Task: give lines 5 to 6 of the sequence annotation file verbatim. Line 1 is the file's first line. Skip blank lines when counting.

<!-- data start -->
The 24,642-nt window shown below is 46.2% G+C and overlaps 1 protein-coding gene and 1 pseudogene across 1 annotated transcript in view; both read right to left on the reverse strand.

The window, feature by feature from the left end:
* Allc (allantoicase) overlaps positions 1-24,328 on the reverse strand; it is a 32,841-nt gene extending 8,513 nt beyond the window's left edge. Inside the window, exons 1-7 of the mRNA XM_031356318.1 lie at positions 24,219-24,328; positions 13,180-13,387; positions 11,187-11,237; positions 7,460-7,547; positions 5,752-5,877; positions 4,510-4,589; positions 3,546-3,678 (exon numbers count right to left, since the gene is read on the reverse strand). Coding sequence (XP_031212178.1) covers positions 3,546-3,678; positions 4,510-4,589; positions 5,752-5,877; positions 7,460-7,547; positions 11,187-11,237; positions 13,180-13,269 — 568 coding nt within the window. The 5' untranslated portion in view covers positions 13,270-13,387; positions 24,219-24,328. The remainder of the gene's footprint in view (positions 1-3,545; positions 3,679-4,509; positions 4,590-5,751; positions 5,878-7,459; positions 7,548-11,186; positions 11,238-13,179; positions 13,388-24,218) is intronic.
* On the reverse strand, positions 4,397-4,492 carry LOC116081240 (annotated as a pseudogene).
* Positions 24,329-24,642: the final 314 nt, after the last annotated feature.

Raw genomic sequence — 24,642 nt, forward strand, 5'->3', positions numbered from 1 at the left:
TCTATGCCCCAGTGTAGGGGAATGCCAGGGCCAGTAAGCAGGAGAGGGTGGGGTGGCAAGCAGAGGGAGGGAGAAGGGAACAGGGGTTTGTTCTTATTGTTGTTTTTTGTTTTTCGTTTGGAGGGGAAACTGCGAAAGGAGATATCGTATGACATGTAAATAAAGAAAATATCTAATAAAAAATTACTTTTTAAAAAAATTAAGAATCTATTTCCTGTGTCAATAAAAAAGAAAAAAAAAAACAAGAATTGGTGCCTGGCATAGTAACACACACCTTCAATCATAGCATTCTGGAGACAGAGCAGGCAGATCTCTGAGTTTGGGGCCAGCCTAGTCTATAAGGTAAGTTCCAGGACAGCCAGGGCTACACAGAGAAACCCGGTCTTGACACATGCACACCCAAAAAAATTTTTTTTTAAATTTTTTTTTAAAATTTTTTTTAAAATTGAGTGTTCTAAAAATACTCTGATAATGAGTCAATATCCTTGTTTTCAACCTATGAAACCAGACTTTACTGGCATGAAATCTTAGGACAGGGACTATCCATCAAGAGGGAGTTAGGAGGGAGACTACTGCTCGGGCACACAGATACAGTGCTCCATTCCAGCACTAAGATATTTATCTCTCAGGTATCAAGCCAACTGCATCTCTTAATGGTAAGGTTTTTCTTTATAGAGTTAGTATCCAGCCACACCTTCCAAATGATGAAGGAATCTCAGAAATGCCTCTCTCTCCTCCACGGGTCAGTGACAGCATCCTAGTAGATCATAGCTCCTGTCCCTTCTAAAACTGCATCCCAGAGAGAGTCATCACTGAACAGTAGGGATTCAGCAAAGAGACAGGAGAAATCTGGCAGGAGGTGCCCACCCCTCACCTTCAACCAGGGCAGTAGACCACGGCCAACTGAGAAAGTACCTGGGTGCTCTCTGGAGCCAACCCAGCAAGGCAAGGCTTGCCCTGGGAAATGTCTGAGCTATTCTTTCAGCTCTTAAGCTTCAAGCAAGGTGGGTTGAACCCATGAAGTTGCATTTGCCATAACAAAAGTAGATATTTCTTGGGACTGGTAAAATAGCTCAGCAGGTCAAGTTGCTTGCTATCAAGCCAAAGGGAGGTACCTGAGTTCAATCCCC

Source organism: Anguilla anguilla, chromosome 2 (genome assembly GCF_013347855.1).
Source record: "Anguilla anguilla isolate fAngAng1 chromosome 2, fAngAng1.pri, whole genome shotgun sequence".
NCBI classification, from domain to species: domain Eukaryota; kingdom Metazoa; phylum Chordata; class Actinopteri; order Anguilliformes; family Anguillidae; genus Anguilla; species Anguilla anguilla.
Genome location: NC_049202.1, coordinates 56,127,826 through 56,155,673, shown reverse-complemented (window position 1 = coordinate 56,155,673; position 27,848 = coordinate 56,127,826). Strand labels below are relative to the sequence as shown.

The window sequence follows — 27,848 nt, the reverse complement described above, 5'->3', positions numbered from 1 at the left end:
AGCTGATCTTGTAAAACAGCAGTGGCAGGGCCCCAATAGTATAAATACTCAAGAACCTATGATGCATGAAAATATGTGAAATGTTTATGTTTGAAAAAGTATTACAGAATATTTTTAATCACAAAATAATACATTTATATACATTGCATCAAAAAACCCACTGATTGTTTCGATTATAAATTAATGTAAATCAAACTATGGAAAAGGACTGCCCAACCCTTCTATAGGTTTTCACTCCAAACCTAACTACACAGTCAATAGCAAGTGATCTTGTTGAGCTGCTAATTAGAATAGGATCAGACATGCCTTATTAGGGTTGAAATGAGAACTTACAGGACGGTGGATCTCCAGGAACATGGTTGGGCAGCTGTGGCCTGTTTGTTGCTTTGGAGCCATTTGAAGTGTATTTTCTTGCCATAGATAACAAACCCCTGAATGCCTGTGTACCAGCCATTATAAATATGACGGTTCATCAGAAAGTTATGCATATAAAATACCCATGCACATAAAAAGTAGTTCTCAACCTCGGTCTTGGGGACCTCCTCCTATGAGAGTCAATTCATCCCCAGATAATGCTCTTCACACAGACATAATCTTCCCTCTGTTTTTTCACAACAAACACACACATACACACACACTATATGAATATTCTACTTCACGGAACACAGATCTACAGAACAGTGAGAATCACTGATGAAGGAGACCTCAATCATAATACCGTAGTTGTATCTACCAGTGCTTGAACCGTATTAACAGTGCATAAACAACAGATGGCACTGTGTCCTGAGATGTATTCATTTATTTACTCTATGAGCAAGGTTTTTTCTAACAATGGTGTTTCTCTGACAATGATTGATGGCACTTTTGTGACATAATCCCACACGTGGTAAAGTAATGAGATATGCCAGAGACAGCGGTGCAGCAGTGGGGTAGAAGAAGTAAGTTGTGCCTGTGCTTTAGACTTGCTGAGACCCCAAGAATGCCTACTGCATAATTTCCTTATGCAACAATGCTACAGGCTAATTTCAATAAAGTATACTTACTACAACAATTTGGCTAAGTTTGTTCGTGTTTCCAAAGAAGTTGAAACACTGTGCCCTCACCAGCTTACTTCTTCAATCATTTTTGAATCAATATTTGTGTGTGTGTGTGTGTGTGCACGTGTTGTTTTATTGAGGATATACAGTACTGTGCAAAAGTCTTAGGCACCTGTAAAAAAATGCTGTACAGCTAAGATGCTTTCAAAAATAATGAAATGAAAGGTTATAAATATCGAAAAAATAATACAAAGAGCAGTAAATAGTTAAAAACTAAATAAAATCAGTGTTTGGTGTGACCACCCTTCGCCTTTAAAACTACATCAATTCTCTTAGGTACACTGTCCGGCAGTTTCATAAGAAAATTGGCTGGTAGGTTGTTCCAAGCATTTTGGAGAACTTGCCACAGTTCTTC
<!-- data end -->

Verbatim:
* Positions 24,329-24,642: the final 314 nt, after the last annotated feature.

Raw genomic sequence — 24,642 nt, forward strand, 5'->3', positions numbered from 1 at the left: